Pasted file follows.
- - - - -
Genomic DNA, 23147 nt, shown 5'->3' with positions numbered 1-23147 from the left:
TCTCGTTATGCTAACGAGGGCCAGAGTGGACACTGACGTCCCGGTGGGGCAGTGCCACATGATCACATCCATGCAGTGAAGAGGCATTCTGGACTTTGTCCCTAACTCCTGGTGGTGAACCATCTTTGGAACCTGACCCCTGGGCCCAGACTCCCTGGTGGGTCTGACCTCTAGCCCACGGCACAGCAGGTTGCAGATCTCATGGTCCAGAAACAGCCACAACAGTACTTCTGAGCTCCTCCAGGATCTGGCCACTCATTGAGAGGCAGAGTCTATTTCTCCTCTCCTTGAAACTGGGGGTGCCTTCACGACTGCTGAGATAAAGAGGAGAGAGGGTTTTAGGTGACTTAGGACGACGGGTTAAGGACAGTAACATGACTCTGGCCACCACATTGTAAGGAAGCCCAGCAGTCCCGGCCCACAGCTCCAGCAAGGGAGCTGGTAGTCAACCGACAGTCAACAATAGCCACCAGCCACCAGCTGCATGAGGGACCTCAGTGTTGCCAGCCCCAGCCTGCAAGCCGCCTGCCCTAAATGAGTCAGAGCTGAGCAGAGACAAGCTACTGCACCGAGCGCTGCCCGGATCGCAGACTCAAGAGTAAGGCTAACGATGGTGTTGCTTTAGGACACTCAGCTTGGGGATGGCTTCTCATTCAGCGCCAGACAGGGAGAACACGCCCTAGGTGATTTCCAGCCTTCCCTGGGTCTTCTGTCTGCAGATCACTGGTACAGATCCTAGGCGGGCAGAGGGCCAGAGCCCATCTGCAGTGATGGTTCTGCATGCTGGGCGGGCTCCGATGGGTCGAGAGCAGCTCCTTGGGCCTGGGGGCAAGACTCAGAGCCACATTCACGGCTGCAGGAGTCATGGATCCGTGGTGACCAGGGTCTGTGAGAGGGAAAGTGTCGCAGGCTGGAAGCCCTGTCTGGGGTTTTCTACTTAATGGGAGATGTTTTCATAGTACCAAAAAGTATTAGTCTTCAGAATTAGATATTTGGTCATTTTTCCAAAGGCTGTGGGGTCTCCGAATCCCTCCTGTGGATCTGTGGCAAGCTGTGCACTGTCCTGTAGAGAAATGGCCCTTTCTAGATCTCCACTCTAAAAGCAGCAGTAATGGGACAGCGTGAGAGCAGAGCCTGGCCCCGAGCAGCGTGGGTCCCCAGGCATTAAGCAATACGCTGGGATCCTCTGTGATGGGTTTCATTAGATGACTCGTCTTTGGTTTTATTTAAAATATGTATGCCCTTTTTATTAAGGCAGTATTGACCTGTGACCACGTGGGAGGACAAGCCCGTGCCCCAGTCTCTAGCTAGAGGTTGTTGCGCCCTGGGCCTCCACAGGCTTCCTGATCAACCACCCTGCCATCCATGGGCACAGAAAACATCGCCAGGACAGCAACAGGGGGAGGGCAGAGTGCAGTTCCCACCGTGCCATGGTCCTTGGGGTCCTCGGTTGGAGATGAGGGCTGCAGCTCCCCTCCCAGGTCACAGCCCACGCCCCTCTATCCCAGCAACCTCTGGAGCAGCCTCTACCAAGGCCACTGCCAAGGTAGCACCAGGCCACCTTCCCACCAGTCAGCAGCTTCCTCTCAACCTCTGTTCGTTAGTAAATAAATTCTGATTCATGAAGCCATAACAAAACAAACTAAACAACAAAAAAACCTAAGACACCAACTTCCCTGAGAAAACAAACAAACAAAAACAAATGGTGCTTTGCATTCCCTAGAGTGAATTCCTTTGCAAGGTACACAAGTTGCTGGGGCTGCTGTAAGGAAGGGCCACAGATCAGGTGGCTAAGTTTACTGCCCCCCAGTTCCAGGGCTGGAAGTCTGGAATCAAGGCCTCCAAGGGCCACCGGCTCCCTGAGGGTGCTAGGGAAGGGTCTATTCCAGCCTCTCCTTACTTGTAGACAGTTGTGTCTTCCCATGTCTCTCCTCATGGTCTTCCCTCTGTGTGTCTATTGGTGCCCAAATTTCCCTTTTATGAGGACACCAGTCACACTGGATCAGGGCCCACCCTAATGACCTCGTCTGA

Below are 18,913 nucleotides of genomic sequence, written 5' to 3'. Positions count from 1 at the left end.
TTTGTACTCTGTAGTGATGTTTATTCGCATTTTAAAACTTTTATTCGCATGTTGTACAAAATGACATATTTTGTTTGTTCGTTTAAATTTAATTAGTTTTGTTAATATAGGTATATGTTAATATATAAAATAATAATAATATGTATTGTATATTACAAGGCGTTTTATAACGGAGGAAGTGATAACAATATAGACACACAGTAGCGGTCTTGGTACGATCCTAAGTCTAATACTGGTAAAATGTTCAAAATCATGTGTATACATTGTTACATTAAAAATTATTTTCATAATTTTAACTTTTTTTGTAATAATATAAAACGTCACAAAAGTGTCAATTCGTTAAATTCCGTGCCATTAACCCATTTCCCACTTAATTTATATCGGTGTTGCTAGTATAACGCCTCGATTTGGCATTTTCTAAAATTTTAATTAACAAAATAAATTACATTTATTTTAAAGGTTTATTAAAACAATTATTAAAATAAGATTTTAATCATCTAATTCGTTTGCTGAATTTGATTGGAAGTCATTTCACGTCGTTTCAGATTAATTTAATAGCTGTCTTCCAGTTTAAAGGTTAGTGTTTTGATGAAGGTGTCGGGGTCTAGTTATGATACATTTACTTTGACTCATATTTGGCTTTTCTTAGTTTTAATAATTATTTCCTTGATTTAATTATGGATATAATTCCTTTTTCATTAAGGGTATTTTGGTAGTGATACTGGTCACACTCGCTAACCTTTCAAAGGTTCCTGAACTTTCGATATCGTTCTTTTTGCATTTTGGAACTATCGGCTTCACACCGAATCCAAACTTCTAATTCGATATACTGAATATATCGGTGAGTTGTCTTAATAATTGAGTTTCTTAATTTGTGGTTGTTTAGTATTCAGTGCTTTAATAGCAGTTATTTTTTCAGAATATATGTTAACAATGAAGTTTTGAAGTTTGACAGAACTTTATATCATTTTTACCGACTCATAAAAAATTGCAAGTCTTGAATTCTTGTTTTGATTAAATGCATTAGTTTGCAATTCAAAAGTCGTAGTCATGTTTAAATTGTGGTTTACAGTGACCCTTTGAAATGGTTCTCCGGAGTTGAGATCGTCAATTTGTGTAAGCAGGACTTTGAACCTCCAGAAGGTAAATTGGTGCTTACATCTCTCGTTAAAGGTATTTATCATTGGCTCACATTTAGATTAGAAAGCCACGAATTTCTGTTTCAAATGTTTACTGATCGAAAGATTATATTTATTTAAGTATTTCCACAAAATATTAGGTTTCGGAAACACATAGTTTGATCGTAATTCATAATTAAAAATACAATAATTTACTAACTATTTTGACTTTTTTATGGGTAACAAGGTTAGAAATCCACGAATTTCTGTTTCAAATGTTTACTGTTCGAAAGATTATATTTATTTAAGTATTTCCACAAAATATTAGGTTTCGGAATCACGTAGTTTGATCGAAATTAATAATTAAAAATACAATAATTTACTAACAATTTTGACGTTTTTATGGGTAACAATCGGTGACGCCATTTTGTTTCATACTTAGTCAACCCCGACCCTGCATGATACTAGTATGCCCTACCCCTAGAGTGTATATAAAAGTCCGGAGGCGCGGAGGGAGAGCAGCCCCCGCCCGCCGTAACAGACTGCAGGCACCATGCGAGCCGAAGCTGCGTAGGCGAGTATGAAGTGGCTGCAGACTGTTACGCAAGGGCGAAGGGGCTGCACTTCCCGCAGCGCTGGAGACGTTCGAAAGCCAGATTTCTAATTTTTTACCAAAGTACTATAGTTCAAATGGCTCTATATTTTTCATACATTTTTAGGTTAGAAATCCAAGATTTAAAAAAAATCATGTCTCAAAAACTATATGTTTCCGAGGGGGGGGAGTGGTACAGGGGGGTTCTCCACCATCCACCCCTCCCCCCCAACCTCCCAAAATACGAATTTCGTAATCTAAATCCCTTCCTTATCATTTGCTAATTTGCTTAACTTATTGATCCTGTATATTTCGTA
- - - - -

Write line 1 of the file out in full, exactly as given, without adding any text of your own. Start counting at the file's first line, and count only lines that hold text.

Genomic DNA, 23147 nt, shown 5'->3' with positions numbered 1-23147 from the left: